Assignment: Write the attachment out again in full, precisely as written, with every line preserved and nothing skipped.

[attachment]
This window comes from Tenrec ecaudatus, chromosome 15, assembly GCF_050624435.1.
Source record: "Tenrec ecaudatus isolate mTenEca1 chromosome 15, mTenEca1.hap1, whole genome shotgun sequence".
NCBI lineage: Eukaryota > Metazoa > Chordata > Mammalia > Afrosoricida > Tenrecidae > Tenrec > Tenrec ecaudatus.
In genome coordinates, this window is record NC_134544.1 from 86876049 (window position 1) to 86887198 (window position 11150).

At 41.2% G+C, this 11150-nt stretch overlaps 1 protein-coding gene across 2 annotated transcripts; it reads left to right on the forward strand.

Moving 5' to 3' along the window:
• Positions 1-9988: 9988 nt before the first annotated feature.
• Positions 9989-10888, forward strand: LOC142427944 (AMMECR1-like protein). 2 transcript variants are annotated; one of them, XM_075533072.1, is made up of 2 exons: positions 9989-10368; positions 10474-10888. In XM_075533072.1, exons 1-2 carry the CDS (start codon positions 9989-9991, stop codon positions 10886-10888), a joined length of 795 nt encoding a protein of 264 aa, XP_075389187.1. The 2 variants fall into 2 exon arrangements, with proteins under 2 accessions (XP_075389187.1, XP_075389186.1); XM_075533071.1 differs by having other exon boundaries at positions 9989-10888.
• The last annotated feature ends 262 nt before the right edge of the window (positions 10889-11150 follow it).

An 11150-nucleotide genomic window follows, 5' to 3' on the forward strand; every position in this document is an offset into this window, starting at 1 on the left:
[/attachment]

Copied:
This window comes from Tenrec ecaudatus, chromosome 15, assembly GCF_050624435.1.
Source record: "Tenrec ecaudatus isolate mTenEca1 chromosome 15, mTenEca1.hap1, whole genome shotgun sequence".
NCBI lineage: Eukaryota > Metazoa > Chordata > Mammalia > Afrosoricida > Tenrecidae > Tenrec > Tenrec ecaudatus.
In genome coordinates, this window is record NC_134544.1 from 86876049 (window position 1) to 86887198 (window position 11150).

At 41.2% G+C, this 11150-nt stretch overlaps 1 protein-coding gene across 2 annotated transcripts; it reads left to right on the forward strand.

Moving 5' to 3' along the window:
• Positions 1-9988: 9988 nt before the first annotated feature.
• Positions 9989-10888, forward strand: LOC142427944 (AMMECR1-like protein). 2 transcript variants are annotated; one of them, XM_075533072.1, is made up of 2 exons: positions 9989-10368; positions 10474-10888. In XM_075533072.1, exons 1-2 carry the CDS (start codon positions 9989-9991, stop codon positions 10886-10888), a joined length of 795 nt encoding a protein of 264 aa, XP_075389187.1. The 2 variants fall into 2 exon arrangements, with proteins under 2 accessions (XP_075389187.1, XP_075389186.1); XM_075533071.1 differs by having other exon boundaries at positions 9989-10888.
• The last annotated feature ends 262 nt before the right edge of the window (positions 10889-11150 follow it).

An 11150-nucleotide genomic window follows, 5' to 3' on the forward strand; every position in this document is an offset into this window, starting at 1 on the left: